Whenever I hear a writer complain that editors just aren’t “getting” her latest story, I suspect what they’re actually not getting out of it is emotion. As human beings, we like to sit around the campfire, literally or metaphorically, and tell each other stories. Stories enlighten us, inspire us, gift us with a new perspective. And at the heart of all of these things is the experience of a change in our emotions.
In every great comedy, there’s a hint of tragedy. In a good ghost story, there’s a hint of love. The change from one emotion to another is what makes the story experience feel real. Like contrasting colors, playing different emotions off of each other makes all of them more intense.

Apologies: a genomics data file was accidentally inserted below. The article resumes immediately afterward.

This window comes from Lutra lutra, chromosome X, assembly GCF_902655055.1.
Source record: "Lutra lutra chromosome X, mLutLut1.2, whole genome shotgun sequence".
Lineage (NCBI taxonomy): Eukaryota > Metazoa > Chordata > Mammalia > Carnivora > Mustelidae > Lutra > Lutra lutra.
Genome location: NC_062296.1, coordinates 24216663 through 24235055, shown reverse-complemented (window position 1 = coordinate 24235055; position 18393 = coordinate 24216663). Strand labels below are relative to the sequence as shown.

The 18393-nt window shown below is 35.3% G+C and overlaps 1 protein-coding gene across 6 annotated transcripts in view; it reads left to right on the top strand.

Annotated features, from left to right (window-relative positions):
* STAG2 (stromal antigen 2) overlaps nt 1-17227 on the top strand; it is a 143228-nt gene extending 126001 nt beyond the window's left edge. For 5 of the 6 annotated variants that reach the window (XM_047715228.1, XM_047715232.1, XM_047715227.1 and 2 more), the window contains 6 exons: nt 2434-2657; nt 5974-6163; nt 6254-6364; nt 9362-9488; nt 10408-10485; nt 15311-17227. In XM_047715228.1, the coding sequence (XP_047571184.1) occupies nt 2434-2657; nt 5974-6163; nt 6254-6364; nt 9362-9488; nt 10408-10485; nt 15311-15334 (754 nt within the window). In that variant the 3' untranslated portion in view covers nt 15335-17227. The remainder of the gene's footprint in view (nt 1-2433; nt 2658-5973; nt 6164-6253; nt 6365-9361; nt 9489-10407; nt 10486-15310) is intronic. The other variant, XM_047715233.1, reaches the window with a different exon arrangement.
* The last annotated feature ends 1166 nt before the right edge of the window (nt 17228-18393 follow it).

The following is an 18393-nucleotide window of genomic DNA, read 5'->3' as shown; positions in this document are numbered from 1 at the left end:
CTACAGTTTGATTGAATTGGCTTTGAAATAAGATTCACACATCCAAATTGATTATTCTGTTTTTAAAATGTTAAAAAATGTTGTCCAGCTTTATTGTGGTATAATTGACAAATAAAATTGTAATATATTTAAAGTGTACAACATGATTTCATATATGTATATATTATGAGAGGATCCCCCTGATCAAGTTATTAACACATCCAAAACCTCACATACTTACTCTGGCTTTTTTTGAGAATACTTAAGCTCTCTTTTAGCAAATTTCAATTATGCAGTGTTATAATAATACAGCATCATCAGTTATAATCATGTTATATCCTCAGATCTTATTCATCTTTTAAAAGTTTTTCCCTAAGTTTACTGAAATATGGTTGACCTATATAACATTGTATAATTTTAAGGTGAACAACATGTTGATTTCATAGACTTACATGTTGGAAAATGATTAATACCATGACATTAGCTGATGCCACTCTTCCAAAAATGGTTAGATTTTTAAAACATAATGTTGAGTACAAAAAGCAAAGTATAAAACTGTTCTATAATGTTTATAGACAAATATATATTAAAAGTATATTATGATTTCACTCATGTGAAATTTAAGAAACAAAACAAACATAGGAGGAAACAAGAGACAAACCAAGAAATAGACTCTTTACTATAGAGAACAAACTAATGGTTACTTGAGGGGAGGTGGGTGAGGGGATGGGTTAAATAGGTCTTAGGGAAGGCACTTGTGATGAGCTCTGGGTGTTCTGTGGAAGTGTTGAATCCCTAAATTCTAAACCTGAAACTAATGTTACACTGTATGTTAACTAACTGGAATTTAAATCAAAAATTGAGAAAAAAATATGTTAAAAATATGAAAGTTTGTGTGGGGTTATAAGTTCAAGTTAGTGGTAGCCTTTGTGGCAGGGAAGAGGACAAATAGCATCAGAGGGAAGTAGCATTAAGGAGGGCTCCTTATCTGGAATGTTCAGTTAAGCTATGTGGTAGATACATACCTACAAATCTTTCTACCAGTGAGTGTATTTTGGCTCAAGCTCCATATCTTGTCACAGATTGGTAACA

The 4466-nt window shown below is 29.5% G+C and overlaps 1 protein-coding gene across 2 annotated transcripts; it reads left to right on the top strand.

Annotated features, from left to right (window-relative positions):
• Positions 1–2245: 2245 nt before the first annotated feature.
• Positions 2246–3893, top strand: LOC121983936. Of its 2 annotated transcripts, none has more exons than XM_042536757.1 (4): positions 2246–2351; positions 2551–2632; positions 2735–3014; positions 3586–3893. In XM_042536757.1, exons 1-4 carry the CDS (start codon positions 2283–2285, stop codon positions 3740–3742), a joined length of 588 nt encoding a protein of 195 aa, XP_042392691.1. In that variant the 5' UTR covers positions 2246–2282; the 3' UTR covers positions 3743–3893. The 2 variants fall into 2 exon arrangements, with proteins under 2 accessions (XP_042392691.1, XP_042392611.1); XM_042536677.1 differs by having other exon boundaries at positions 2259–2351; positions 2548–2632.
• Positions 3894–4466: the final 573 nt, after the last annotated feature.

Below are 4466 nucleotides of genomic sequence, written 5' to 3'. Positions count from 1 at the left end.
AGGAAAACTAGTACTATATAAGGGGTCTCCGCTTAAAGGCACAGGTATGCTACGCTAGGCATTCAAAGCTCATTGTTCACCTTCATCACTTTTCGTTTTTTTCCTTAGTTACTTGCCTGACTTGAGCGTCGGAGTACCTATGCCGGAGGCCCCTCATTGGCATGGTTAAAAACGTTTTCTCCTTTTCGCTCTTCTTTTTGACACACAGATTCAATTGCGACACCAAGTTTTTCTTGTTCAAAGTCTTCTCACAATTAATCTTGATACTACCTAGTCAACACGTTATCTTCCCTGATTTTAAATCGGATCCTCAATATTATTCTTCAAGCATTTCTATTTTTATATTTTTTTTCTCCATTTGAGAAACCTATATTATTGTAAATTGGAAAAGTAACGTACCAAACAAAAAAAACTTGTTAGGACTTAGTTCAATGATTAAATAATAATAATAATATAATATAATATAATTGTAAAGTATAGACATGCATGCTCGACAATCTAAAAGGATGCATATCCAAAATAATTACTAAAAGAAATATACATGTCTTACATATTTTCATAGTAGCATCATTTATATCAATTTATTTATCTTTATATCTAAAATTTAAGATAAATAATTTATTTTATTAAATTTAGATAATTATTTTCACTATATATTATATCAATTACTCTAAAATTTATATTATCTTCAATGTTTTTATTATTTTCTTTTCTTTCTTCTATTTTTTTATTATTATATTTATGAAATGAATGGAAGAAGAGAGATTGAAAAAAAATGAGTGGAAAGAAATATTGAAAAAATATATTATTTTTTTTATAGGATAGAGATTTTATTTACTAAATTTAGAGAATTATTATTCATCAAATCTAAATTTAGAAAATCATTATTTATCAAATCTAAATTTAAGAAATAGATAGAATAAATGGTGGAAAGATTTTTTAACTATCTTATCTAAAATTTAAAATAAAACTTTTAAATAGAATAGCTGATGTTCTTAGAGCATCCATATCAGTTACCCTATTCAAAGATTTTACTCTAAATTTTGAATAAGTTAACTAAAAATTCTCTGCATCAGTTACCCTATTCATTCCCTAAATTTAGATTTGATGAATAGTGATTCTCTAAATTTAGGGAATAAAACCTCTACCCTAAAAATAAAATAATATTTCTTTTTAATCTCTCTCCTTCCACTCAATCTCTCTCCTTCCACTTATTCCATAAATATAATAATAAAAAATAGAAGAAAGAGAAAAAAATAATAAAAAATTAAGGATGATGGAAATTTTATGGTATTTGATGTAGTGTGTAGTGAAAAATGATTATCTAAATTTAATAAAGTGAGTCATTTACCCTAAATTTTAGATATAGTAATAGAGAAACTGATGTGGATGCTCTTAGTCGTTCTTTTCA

But evoking emotion is tricky. What moves me might not move you, because we have different values. If you’re a diehard Red Sox fan, and I couldn’t care less about baseball, then a story about a poor Boston kid’s struggles in Little League isn’t going to affect me the same way it affects you.
So don’t write a story that’s just about baseball and expect me to “get” it.
But there are certain universal, primal themes that a story like that could tap into, like family, friendship, dreams, growing up — if you hit those notes, and hit them hard, then even the toughest critic will find something to like in your story. Why?
Because then it’s not about baseball anymore. It’s about life. We’ve all experienced those things. They’ve affected us. And suddenly, maybe without really knowing why, your readers will “get” your story. And that’s what really counts!
Exactly! A good author's book will appeal to fans of the particular genre. A great author's book will transcend its genre and connect with its readers on a “universal” level of understanding.